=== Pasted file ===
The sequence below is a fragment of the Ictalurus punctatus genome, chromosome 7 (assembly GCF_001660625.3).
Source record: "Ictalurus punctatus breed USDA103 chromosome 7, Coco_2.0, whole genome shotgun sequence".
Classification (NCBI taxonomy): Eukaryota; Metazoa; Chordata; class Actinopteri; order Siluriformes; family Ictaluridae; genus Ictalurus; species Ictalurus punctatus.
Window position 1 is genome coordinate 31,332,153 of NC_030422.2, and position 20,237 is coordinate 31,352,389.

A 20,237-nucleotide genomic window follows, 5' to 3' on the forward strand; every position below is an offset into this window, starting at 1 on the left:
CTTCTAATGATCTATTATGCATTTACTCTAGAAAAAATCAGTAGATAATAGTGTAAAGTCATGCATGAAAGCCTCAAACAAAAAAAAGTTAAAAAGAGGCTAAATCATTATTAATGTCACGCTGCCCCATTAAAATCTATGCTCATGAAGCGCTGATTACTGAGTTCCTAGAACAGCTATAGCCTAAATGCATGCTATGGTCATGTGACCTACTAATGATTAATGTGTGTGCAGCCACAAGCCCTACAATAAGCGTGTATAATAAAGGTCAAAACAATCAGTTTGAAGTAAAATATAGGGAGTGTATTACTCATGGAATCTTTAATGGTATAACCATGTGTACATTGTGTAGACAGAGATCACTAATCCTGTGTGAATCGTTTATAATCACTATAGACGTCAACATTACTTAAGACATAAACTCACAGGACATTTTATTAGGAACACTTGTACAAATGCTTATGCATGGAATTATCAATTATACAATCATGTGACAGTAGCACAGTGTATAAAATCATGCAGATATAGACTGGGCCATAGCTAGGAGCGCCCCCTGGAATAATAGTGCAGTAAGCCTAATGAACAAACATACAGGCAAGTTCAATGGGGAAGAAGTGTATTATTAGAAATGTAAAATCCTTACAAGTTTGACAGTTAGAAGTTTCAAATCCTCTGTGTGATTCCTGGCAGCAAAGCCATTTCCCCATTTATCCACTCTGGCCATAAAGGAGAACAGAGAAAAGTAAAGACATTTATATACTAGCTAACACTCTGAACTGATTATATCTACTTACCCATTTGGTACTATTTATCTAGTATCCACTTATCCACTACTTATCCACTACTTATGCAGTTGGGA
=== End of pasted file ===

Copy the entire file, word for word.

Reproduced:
The sequence below is a fragment of the Ictalurus punctatus genome, chromosome 7 (assembly GCF_001660625.3).
Source record: "Ictalurus punctatus breed USDA103 chromosome 7, Coco_2.0, whole genome shotgun sequence".
Classification (NCBI taxonomy): Eukaryota; Metazoa; Chordata; class Actinopteri; order Siluriformes; family Ictaluridae; genus Ictalurus; species Ictalurus punctatus.
Window position 1 is genome coordinate 31,332,153 of NC_030422.2, and position 20,237 is coordinate 31,352,389.

A 20,237-nucleotide genomic window follows, 5' to 3' on the forward strand; every position below is an offset into this window, starting at 1 on the left:
CTTCTAATGATCTATTATGCATTTACTCTAGAAAAAATCAGTAGATAATAGTGTAAAGTCATGCATGAAAGCCTCAAACAAAAAAAAGTTAAAAAGAGGCTAAATCATTATTAATGTCACGCTGCCCCATTAAAATCTATGCTCATGAAGCGCTGATTACTGAGTTCCTAGAACAGCTATAGCCTAAATGCATGCTATGGTCATGTGACCTACTAATGATTAATGTGTGTGCAGCCACAAGCCCTACAATAAGCGTGTATAATAAAGGTCAAAACAATCAGTTTGAAGTAAAATATAGGGAGTGTATTACTCATGGAATCTTTAATGGTATAACCATGTGTACATTGTGTAGACAGAGATCACTAATCCTGTGTGAATCGTTTATAATCACTATAGACGTCAACATTACTTAAGACATAAACTCACAGGACATTTTATTAGGAACACTTGTACAAATGCTTATGCATGGAATTATCAATTATACAATCATGTGACAGTAGCACAGTGTATAAAATCATGCAGATATAGACTGGGCCATAGCTAGGAGCGCCCCCTGGAATAATAGTGCAGTAAGCCTAATGAACAAACATACAGGCAAGTTCAATGGGGAAGAAGTGTATTATTAGAAATGTAAAATCCTTACAAGTTTGACAGTTAGAAGTTTCAAATCCTCTGTGTGATTCCTGGCAGCAAAGCCATTTCCCCATTTATCCACTCTGGCCATAAAGGAGAACAGAGAAAAGTAAAGACATTTATATACTAGCTAACACTCTGAACTGATTATATCTACTTACCCATTTGGTACTATTTATCTAGTATCCACTTATCCACTACTTATCCACTACTTATGCAGTTGGGA